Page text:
Most people assume that Mitt Romney has New Hampshire in the bag, but at least one influential voice in the Granite State disagrees. The Union Leader, New Hampshire’s only state-wide publication and major influence on Republican politics, has endorsed Newt Gingrich instead of Romney — despite the efforts of Romney to win the nod:
America is at a crucial crossroads. It is not going to be enough to merely replace Barack Obama next year. We are in critical need of the innovative, forward-looking strategy and positive leadership that Gingrich has shown he is capable of providing.
He did so with the Contract with America. He did it in bringing in the first Republican House in 40 years and by forging balanced budgets and even a surplus despite the political challenge of dealing with a Democratic President. A lot of candidates say they’re going to improve Washington. Newt Gingrich has actually done that, and in this race he offers the best shot of doing it again. …
We don’t have to agree with them on every issue. We would rather back someone with whom we may sometimes disagree than one who tells us what he thinks we want to hear.
Newt Gingrich is by no means the perfect candidate. But Republican primary voters too often make the mistake of preferring an unattainable ideal to the best candidate who is actually running. In this incredibly important election, that candidate is Newt Gingrich. He has the experience, the leadership qualities and the vision to lead this country in these trying times. He is worthy of your support on January 10.
Had Romney won the endorsement, it would have amounted to a dog-bites-man story, given the amount of time and effort Romney has put into New Hampshire. According to NBC, Romney spent a considerable amount of energy in winning this endorsement, too. It apparently didn’t impress publisher Joseph McQuaid:
The Union Leader’s Gingrich endorsement comes after significant courting by Mitt Romney, who has been campaigning in the state for several years. This is the second time that the Union Leader has chosen not to endorse Romney. In 2008, it notably backed John McCain who eventually went on to win the New Hampshire primary following a major comeback from a near-dead campaign the summer and fall before the primary. The paper’s editorial team also took several significant swipes at Romney in the process, undoubtedly hurting his chances in New Hampshire.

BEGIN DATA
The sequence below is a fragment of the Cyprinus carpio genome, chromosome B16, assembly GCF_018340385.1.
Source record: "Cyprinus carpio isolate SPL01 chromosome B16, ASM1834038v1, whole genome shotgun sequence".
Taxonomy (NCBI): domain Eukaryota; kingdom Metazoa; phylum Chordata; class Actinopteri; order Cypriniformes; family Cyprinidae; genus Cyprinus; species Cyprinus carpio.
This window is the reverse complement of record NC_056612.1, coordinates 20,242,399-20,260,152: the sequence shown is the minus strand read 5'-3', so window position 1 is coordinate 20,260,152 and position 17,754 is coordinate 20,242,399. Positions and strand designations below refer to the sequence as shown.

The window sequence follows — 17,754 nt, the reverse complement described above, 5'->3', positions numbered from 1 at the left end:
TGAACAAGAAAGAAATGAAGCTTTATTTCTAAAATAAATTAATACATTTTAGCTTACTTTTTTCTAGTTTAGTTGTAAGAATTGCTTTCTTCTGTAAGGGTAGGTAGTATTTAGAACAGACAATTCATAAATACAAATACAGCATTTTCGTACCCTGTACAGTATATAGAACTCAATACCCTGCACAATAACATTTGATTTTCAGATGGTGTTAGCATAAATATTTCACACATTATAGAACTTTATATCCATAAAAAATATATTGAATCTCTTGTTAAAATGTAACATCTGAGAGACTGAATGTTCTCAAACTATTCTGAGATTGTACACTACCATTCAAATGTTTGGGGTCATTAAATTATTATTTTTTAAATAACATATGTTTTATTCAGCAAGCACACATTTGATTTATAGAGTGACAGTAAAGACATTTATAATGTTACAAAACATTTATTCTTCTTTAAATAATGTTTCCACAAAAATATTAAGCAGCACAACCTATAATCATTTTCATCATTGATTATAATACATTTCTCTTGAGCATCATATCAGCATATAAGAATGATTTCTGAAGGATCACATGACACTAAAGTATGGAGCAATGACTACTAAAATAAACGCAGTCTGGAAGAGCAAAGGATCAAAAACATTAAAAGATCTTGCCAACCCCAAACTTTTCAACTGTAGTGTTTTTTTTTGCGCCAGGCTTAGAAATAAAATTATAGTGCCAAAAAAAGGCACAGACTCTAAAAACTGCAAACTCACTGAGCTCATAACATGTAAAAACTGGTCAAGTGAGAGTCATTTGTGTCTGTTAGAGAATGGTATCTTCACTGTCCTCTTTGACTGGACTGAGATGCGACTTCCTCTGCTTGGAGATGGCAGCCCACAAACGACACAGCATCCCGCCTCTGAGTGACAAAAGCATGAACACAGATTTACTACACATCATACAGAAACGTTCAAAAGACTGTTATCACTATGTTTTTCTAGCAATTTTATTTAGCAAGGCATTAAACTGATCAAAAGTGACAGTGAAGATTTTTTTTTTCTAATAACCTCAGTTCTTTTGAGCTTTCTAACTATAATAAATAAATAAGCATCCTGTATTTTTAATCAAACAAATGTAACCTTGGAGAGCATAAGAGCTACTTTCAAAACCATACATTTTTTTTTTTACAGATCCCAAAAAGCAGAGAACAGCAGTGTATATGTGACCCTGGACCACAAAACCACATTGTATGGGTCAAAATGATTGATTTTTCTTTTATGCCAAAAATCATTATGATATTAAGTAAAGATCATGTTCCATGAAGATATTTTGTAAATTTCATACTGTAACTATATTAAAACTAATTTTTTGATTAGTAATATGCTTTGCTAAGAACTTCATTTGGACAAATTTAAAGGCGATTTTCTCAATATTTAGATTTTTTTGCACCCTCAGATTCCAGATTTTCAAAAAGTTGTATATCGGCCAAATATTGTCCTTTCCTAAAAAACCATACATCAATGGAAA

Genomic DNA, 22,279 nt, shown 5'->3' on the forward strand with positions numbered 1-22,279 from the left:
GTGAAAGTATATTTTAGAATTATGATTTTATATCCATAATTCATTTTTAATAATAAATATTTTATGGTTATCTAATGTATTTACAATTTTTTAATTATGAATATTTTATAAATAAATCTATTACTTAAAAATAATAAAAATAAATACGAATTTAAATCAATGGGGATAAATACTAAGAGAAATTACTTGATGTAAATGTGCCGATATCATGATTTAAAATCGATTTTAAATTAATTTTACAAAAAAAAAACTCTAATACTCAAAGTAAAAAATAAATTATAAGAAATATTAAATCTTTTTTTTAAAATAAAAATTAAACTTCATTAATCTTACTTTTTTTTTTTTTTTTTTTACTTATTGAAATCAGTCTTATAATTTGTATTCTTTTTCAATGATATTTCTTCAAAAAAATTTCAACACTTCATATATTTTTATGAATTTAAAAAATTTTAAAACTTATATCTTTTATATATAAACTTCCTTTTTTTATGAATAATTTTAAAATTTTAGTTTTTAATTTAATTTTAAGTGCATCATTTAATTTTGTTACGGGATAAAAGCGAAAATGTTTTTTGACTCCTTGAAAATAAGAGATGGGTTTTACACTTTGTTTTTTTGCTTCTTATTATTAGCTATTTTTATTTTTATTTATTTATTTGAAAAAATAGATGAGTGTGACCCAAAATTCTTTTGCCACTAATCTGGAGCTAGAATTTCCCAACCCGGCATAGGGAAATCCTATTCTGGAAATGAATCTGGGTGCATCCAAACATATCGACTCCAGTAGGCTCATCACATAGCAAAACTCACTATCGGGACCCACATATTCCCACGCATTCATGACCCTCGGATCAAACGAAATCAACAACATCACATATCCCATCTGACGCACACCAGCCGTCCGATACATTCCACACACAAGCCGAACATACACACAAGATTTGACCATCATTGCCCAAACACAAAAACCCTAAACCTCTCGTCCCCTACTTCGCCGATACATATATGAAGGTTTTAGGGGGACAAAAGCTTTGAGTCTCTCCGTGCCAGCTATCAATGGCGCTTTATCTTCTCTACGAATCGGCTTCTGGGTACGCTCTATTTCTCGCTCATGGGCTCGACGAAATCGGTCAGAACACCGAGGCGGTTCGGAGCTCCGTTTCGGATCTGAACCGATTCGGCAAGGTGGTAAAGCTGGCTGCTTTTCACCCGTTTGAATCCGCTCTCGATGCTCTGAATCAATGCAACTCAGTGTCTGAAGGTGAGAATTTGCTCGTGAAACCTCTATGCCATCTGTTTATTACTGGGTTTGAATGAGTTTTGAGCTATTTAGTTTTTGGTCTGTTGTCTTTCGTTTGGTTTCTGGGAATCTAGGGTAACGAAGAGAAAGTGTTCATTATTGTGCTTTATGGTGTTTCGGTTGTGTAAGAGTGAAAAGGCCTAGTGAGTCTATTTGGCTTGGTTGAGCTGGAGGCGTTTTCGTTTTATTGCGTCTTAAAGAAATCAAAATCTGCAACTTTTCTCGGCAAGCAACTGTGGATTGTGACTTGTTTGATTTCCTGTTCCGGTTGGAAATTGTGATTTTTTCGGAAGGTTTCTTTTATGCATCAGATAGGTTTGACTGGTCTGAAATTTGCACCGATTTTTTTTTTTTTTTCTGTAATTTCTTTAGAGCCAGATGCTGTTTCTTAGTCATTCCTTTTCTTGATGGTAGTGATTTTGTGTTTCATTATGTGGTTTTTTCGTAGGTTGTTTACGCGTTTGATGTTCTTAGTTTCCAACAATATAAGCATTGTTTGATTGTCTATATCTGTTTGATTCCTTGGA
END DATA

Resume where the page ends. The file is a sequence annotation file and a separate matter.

McQuaid appears to reference Romney in this paragraph of his endorsement of Gingrich:
Readers of the Union Leader and Sunday News know that we don’t back candidates based on popularity polls or big-shot backers. We look for conservatives of courage and conviction who are independent-minded, grounded in their core beliefs about this nation and its people, and best equipped for the job.
How influential is this endorsement? It hasn’t exactly been a perfect predictive indicator of who will win the primary. Reagan won in 1980, but no one remembers the Pete DuPont victory in New Hampshire in 1988, because George H. W. Bush beat him without it; in fact, DuPont didn’t even come in second or third in New Hampshire that year. Likewise, Steve Forbes got the endorsement in 2000 but came in third behind John McCain and George W. Bush. However, in 1992, the Union-Leader endorsement lifted Pat Buchanan’s campaign into a near-victory in the primary over the incumbent elder Bush, and Buchanan won the 1996 primary outright with the Union-Leader’s boost.
The counterintuitive nature of the endorsement, coupled with the failed effort by Romney, is what makes this newsworthy. Romney has a substantial lead in New Hampshire in most polling, so the electoral impact of the Union-Leader’s choice may be limited — or it may convince primary voters to take a second look at Gingrich. If Romney has to start sweating out his prospects in New Hampshire, he will have less time to work on other early primary states, and his inability to close the deal with the Union Leader might have some voters in other states rethinking his inevitability, too.